RPGs: In Person VS Online

You may have noticed already, but I love RPGs.  I like most forms of tabletop gaming, but RPGs are special.  I really enjoy taking part in that sort of collaborative storytelling.  There’s something so… pure about it.  I’m probably sounding a bit silly, but I’m used to that.  

Generally speaking, I like to play in person.  I’ve tried a forum-based game once, and found it tedious.  I’ve also done a few VOIP-based games over Skype or Discord which were better, but just not the same as having the whole group sitting around the table, interacting directly.  

No, the best approach is still firmly in meat-space, with players sitting together and playing in person.  It really helps the flow of the game to have that natural interaction, including both verbal and nonverbal cues and having the ability to gauge a player’s commitment to, or comfort with, a course of action through their body language.  Having access to the implicit, as well as the explicit, you know?  

This is how I love to play.  It’s how I played last week when I ran a game of Paranoia for a group of friends.  

Actually, consider Paranoia.  I play Paranoia with a lot of paper forms on the table, allowing players to report one another for various acts of treason, real or imagined.  There’s a real tension when someone reaches for a form, and that would be lost in online play.  There’s a pause when someone grabs an index card and starts furiously scribbling.  There’s suspicion when I pass notes around.  So much of the game is subtext and subtlety.  There are smiles, nods, knowling looks.  There are glares and grimaces.  There’s so much interaction that goes beyond what’s actually spoken.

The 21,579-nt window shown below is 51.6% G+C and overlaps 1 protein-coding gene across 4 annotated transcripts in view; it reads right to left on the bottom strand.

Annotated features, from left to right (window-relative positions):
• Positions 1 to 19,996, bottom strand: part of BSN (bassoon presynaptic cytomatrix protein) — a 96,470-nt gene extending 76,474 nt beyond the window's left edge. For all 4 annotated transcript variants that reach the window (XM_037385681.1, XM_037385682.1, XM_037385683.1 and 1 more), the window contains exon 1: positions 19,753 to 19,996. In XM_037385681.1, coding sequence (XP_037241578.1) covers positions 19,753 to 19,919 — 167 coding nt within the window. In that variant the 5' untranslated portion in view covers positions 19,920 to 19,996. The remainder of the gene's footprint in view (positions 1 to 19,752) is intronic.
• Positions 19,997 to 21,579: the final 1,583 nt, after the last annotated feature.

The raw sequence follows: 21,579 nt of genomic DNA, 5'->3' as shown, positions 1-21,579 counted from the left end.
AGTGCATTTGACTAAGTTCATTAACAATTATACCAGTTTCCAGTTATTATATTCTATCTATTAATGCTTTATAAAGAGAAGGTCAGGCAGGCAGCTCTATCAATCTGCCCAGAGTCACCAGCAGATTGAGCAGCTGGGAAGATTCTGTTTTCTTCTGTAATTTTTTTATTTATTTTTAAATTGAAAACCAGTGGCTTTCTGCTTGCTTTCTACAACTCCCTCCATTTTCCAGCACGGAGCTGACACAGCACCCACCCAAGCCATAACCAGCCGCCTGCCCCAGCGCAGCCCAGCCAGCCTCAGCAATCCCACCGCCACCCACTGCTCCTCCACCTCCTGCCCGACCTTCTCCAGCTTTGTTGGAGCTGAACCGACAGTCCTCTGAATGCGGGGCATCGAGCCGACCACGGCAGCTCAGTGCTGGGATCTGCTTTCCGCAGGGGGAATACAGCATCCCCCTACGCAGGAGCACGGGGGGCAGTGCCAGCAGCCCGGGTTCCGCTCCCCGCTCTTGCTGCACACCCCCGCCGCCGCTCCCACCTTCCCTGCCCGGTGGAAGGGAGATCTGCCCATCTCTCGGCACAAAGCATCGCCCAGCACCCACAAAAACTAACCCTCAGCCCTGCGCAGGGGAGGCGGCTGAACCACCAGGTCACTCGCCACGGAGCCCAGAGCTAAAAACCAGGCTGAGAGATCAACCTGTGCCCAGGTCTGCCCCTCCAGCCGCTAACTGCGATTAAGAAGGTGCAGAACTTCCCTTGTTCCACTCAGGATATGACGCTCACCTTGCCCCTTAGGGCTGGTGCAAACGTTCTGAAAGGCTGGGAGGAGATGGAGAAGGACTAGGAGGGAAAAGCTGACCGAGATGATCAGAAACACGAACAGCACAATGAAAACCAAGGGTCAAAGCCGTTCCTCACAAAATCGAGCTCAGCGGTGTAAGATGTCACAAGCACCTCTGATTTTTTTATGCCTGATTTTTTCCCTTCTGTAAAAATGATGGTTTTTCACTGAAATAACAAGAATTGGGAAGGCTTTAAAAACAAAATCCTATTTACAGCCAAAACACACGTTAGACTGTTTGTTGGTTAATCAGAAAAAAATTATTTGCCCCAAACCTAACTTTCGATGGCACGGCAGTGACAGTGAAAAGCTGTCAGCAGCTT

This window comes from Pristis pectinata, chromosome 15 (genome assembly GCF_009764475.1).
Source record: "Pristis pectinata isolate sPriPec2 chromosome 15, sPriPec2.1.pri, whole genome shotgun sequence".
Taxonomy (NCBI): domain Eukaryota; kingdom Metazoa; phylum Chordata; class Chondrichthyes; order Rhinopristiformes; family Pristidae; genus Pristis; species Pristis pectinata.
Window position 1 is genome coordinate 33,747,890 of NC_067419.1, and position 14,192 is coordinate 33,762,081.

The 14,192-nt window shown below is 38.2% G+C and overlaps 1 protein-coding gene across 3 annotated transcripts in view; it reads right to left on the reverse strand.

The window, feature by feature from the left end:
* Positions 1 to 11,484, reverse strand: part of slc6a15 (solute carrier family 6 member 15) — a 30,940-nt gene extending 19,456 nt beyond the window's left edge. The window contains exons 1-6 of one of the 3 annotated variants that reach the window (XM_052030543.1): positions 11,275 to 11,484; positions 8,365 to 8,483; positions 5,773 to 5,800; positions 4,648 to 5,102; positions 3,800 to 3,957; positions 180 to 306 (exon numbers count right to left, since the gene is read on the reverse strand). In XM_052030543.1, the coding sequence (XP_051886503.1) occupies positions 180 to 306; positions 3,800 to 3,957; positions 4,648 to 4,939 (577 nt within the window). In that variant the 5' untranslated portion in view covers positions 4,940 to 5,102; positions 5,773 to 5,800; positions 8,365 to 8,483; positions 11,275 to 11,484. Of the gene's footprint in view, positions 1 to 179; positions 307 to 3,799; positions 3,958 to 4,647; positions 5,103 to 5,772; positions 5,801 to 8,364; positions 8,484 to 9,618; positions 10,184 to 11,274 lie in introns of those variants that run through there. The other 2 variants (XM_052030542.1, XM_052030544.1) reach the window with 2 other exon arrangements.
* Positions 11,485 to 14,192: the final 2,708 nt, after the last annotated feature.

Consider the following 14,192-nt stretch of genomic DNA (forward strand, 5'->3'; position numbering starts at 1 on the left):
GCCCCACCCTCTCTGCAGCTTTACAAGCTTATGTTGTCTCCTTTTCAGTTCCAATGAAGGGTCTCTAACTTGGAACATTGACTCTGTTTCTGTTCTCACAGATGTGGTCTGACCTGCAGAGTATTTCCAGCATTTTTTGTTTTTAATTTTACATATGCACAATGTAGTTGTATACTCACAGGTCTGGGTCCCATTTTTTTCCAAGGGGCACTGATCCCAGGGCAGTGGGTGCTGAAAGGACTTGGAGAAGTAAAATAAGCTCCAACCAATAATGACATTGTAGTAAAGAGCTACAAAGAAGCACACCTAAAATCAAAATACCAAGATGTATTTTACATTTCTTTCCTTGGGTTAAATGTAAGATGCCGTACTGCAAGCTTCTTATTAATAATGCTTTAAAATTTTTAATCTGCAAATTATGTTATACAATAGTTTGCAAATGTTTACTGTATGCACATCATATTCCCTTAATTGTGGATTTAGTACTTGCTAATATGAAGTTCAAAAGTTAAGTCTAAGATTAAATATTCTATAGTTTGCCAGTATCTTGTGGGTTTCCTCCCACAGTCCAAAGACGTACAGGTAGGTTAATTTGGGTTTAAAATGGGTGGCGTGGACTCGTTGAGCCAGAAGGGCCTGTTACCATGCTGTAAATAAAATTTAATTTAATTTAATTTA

And that’s not to say that online play does not have value.  I’ve not had much success as a player in onlinr games, but I appreciate that my experience is not representative of all, or even most people’s experiences.  

I’ve had an unpleasant game where proceedings were dominated by a couple of players in ways that I think would have been easier to shut down in person than over VOIP.  I’ve had another couple where I was just left bored as things happened as I struggled to relate to strangers I only knew by voice.  

I’m looking forward to an upcoming online game, though!  It’s a group of people I know really well and am keen to play with again, having played with them in person, previously.  The game we’re playing is the Modiphius-published Star Trek Adventures.  

I’m not even a huge fan of Star Trek, but I like the group, have faith in the GM and really feel like this could be a turning point for me in terms of online play.  This could be the first one to really work for me.  I hope so, anyway.

I see the value of online play.  It helps you find more groups where you might otherwise struggle.  It helps you find groups to try new games.  It connects you to distant friends with whom you could not otherwise play on a regular basis.  I see the attraction, I really do.  

My preference will always be with in-person play, though.  It allows for a level of subtext and layers of subtlety that you don’t find, or at least are less likely to find, in online play.  

But hey, I’m going to continue to try and find a good online game, not so much to change my mind, but rather to broaden my own experience and satisfy my curiosity and my passion for trying new games.  

I’d also be curious to GM an online game – I’ve only tried it as a player, thus far.  

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